Patriarchy, khaps make life miserable for women in UP’s wild west
Despite rising levels of education and gender awareness, violence against women continues unabated in western Uttar Pradesh with police able to do little in absence of witnessesindia Updated: Sep 16, 2016 00:47 IST
The region’s agricultural prosperity is clear from its synonyms: Ganna Pradesh, Kisan Pradesh, Harit Pradesh. While they are all grand reminders of last century’s green revolution, western Uttar Pradesh is of late known more as the state’s rape capital. The notoriety is further evident from another attribution: Wild West.
Sample the data as per a survey by the All India Democratic Women’s Association (AIDWA): 30% of the country’s honour killings happen in western UP. Almost 43% of the state’s rape cases in 2015 were committed in this region—the highest being in Meerut. The girl-child is unwanted—sex ratio in Meerut and Muzaffarnagar is 888/1000 as against UP’s 908/1000.
Crime against women comes with a paradox: Western UP has literacy rates better than UP’s impoverished east and Bundelkhand regions. The reasons are manifold — a fiercely patriarchal society, the practice of brothers sharing a woman, the regressive khap panchayats and the collapse of a Jat-Muslims-Gujjar social alliance that politician Charan Singh (1902-87) built assiduously.
For instance, the late Lok Dal leader launched a jail bharo agitation in the early 1980s to protest against cops disrobing Maya Tyagi, a young woman whose husband police killed over suspected dacoity, recalls Agra-based educationist-philanthropist KS Rana. “Today, politicians and the public are silent,” he laments.
Social activists note that western UP continues to resonate with maxims like ‘Do katal karoonga, do bigha zameen bechoonga aur zamanat pe aa jaoonga’ (I will commit murders, sell two bigha zameen and get released on bail)’.
Researcher Atul Sharma of Meerut points out that ‘Do bigha zameen’ carries a meaning that contrasts its general connotation. In western UP, where prices for both residential and agriculture land are skyrocketing, the rich farmer will only be happy selling off a fraction of his property—a far cry from the peasantry’s plight portrayed in the same-title 1953 Hindi film.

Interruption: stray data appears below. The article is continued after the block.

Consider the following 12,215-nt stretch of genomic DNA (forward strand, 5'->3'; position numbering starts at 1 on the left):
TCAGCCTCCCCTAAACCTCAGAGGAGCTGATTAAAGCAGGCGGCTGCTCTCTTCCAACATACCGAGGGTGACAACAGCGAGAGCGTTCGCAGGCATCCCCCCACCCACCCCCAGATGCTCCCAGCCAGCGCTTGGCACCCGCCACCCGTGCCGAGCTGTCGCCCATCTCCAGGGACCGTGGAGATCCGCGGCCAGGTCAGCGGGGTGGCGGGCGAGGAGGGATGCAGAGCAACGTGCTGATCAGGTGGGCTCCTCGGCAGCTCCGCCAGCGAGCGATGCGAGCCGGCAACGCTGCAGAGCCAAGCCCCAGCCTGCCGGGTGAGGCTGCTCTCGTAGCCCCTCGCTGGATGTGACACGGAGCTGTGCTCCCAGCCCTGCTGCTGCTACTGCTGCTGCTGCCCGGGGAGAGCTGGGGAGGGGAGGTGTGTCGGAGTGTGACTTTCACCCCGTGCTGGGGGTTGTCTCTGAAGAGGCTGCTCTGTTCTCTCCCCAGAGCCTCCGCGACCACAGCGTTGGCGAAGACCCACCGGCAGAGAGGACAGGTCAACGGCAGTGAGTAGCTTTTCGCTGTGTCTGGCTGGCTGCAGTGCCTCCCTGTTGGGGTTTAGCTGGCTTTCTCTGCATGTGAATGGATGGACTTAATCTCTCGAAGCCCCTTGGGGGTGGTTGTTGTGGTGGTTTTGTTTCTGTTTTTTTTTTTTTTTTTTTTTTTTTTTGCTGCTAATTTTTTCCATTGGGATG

Sharma, who has studied rapes in the region, says affluence is driving people towards crime and politics. “The old smoke hukkas; the young experiment with crime,” she adds.
Another oft-heard saying is ‘Mard das khaten kulaq karke aaye to kya bigarta hai’ (what is wrong if a man beds with 10 women).
Tehsildar Singh, a retired DIG, who spent over a decade in the region, recalls how the police once maintained a register of unmarried men and their addresses.
“Usually, brothers would either share a woman or some of them would remain unmarried—to maintain the family’s large agriculture holdings. A few who rebelled to marry were killed,” he says. “Police faced extreme difficulty in resolving such cases in the absence of witnesses.”
According to him, society treated woman as a commodity. “She’d slog at home and in the fields, only to be humiliated,” Singh adds. “Punishing rapists proved tough, as cases were either suppressed or brought to a compromise by the khaps, if reported. Sometimes, they silenced the victim. The rape victim was seldom rehabilitated.”
It is another matter that western UP, after the 1987 communal riots, reported no major riot—till Muzaffarnagar happened in 2013. The genesis of that was eve-teasing and love jihad.
Sharma, in her ongoing research in five western UP districts, came across three cases of social boycott. “Parents were left with no option but to marry off their girls to older men or widowers,” she says. “Such alliances remain sour.”
Rehana Adeep, who runs a pro-woman public campaign in Muzaffarnagar, Saharanpur and Shamli since 1989, finds the family’s quest for ‘aan, baan and shaan’ (pride and honour) as the main reason behind inaction in crime cases against women. “Unchanged mindset will ensure that the diktats of the panchayats go against women,” she says.
The pro-Left AIDWA notes western Uttar Pradesh has “always been high” on crime. “Be it shared wives, rapes or female foeticide, the condition is pathetic,” says its state president Madhu Garg.
Social activist Sabu George says fear of rape haunts young girls. “In rural areas, they are abandoning studies.” Recently, 500 students of a college sent a letter to chief minister Akhilesh Yadav demanding security as they were teased on way to school.
Alok Kumar of Meerut’s Chaudhary Charan Singh University blames technology for the rise in crime. “See, 80% of the youth here have access to free Wi-fi, watch porn clippings and blue films. Recently, I caught three boys, carrying equipment to a farm to watch a movie they could not have seen at home,” he recalls. “Khaps may be issuing anachronous diktats, but they don’t motivate people to commit rapes.”
Farmer leader Naresh Tikait says the Choudharys of khaps will meet next week to discuss various issues, including women safety.
“The spurt in rape cases is also because of lax administration,” he adds. “I find no fault in khap diktats.”
Tikait says love marriages are “rarely successful”. The young should concentrate on studies, allow elders to fix their marriages within the gotra, he says.
“After all, it’s an issue of the family’s honour. Love and relationships only cause long-term enmity.”
Little girls have been increasingly falling prey to sexual crimes. Recently, in Hapur a man molested his four-year-old niece sleeping outside their home with her elder sister.
Adds George: “Occasionally, we come across young girls driving a moped in smaller towns of western UP, but don’t mistake it for their liberation.”
As prosperity is legitimising violence, perhaps the answer lies in giving women her share in property—not on paper, but in reality.